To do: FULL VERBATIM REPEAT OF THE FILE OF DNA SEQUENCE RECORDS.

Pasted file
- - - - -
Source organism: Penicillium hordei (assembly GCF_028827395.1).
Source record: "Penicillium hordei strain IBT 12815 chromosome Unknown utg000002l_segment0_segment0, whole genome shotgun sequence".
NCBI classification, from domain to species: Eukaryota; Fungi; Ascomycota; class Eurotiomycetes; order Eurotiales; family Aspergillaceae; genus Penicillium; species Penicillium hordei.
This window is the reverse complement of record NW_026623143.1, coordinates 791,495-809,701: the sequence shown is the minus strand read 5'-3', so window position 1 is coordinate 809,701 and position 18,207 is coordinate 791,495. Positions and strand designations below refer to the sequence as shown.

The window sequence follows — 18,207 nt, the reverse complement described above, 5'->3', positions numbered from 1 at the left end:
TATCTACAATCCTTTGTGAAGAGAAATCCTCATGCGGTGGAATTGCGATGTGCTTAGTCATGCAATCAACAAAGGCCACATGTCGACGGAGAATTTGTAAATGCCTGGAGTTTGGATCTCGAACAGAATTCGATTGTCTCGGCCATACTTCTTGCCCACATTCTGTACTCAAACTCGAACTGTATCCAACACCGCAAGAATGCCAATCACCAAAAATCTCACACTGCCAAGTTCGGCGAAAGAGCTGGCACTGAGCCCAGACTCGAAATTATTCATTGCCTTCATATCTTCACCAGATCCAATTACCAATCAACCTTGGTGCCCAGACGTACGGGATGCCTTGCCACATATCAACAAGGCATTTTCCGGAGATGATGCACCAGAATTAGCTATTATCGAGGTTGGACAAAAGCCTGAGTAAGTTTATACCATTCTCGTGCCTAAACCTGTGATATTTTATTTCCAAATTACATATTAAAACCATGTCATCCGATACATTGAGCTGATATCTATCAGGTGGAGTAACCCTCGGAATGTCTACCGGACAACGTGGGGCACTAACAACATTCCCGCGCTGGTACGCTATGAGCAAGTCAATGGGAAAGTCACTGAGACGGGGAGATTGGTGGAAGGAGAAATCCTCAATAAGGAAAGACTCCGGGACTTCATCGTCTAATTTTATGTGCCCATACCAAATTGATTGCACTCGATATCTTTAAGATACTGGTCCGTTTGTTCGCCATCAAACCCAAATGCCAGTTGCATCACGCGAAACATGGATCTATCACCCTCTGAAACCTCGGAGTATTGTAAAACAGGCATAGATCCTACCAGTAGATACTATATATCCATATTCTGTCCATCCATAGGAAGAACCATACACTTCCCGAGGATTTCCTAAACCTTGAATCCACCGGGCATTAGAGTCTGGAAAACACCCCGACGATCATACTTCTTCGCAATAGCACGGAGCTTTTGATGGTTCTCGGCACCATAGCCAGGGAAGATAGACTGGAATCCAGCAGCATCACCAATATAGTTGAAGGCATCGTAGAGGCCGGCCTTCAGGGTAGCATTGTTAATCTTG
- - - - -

Source organism: Penicillium hordei (assembly GCF_028827395.1).
Source record: "Penicillium hordei strain IBT 12815 chromosome Unknown utg000002l_segment0_segment0, whole genome shotgun sequence".
NCBI classification, from domain to species: Eukaryota; Fungi; Ascomycota; class Eurotiomycetes; order Eurotiales; family Aspergillaceae; genus Penicillium; species Penicillium hordei.
This window is the reverse complement of record NW_026623143.1, coordinates 791,495-809,701: the sequence shown is the minus strand read 5'-3', so window position 1 is coordinate 809,701 and position 18,207 is coordinate 791,495. Positions and strand designations below refer to the sequence as shown.

The window sequence follows — 18,207 nt, the reverse complement described above, 5'->3', positions numbered from 1 at the left end:
TATCTACAATCCTTTGTGAAGAGAAATCCTCATGCGGTGGAATTGCGATGTGCTTAGTCATGCAATCAACAAAGGCCACATGTCGACGGAGAATTTGTAAATGCCTGGAGTTTGGATCTCGAACAGAATTCGATTGTCTCGGCCATACTTCTTGCCCACATTCTGTACTCAAACTCGAACTGTATCCAACACCGCAAGAATGCCAATCACCAAAAATCTCACACTGCCAAGTTCGGCGAAAGAGCTGGCACTGAGCCCAGACTCGAAATTATTCATTGCCTTCATATCTTCACCAGATCCAATTACCAATCAACCTTGGTGCCCAGACGTACGGGATGCCTTGCCACATATCAACAAGGCATTTTCCGGAGATGATGCACCAGAATTAGCTATTATCGAGGTTGGACAAAAGCCTGAGTAAGTTTATACCATTCTCGTGCCTAAACCTGTGATATTTTATTTCCAAATTACATATTAAAACCATGTCATCCGATACATTGAGCTGATATCTATCAGGTGGAGTAACCCTCGGAATGTCTACCGGACAACGTGGGGCACTAACAACATTCCCGCGCTGGTACGCTATGAGCAAGTCAATGGGAAAGTCACTGAGACGGGGAGATTGGTGGAAGGAGAAATCCTCAATAAGGAAAGACTCCGGGACTTCATCGTCTAATTTTATGTGCCCATACCAAATTGATTGCACTCGATATCTTTAAGATACTGGTCCGTTTGTTCGCCATCAAACCCAAATGCCAGTTGCATCACGCGAAACATGGATCTATCACCCTCTGAAACCTCGGAGTATTGTAAAACAGGCATAGATCCTACCAGTAGATACTATATATCCATATTCTGTCCATCCATAGGAAGAACCATACACTTCCCGAGGATTTCCTAAACCTTGAATCCACCGGGCATTAGAGTCTGGAAAACACCCCGACGATCATACTTCTTCGCAATAGCACGGAGCTTTTGATGGTTCTCGGCACCATAGCCAGGGAAGATAGACTGGAATCCAGCAGCATCACCAATATAGTTGAAGGCATCGTAGAGGCCGGCCTTCAGGGTAGCATTGTTAATCTTG